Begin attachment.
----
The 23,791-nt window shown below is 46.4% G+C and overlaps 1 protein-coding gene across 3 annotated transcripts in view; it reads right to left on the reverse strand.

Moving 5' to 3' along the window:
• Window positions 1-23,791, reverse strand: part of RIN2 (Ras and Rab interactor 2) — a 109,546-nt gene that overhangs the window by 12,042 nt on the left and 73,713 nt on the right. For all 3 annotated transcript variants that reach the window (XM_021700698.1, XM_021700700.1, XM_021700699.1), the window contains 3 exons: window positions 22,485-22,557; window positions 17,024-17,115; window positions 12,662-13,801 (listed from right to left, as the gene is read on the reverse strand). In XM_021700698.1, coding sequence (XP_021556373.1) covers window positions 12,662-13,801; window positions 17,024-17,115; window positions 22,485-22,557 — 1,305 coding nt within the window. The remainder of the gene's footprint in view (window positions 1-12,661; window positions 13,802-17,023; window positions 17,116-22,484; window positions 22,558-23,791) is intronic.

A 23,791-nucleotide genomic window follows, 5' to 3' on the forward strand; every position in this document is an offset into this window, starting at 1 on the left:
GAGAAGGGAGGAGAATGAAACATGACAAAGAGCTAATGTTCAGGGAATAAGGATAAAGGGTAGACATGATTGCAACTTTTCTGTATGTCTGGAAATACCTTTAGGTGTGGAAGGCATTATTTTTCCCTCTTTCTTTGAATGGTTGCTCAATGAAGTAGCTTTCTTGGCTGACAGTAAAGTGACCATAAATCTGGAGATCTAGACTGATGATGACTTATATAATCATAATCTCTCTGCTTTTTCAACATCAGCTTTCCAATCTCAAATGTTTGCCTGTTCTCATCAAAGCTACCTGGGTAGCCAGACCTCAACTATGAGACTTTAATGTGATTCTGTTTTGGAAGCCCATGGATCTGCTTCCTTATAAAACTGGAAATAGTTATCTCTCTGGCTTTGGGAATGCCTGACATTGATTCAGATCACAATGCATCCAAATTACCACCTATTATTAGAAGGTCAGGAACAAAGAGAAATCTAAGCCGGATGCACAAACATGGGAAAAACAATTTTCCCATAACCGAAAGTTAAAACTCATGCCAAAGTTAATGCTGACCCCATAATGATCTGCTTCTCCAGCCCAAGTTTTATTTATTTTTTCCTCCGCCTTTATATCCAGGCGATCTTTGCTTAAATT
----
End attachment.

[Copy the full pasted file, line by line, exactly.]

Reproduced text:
The 23,791-nt window shown below is 46.4% G+C and overlaps 1 protein-coding gene across 3 annotated transcripts in view; it reads right to left on the reverse strand.

Moving 5' to 3' along the window:
• Window positions 1-23,791, reverse strand: part of RIN2 (Ras and Rab interactor 2) — a 109,546-nt gene that overhangs the window by 12,042 nt on the left and 73,713 nt on the right. For all 3 annotated transcript variants that reach the window (XM_021700698.1, XM_021700700.1, XM_021700699.1), the window contains 3 exons: window positions 22,485-22,557; window positions 17,024-17,115; window positions 12,662-13,801 (listed from right to left, as the gene is read on the reverse strand). In XM_021700698.1, coding sequence (XP_021556373.1) covers window positions 12,662-13,801; window positions 17,024-17,115; window positions 22,485-22,557 — 1,305 coding nt within the window. The remainder of the gene's footprint in view (window positions 1-12,661; window positions 13,802-17,023; window positions 17,116-22,484; window positions 22,558-23,791) is intronic.

A 23,791-nucleotide genomic window follows, 5' to 3' on the forward strand; every position in this document is an offset into this window, starting at 1 on the left:
GAGAAGGGAGGAGAATGAAACATGACAAAGAGCTAATGTTCAGGGAATAAGGATAAAGGGTAGACATGATTGCAACTTTTCTGTATGTCTGGAAATACCTTTAGGTGTGGAAGGCATTATTTTTCCCTCTTTCTTTGAATGGTTGCTCAATGAAGTAGCTTTCTTGGCTGACAGTAAAGTGACCATAAATCTGGAGATCTAGACTGATGATGACTTATATAATCATAATCTCTCTGCTTTTTCAACATCAGCTTTCCAATCTCAAATGTTTGCCTGTTCTCATCAAAGCTACCTGGGTAGCCAGACCTCAACTATGAGACTTTAATGTGATTCTGTTTTGGAAGCCCATGGATCTGCTTCCTTATAAAACTGGAAATAGTTATCTCTCTGGCTTTGGGAATGCCTGACATTGATTCAGATCACAATGCATCCAAATTACCACCTATTATTAGAAGGTCAGGAACAAAGAGAAATCTAAGCCGGATGCACAAACATGGGAAAAACAATTTTCCCATAACCGAAAGTTAAAACTCATGCCAAAGTTAATGCTGACCCCATAATGATCTGCTTCTCCAGCCCAAGTTTTATTTATTTTTTCCTCCGCCTTTATATCCAGGCGATCTTTGCTTAAATT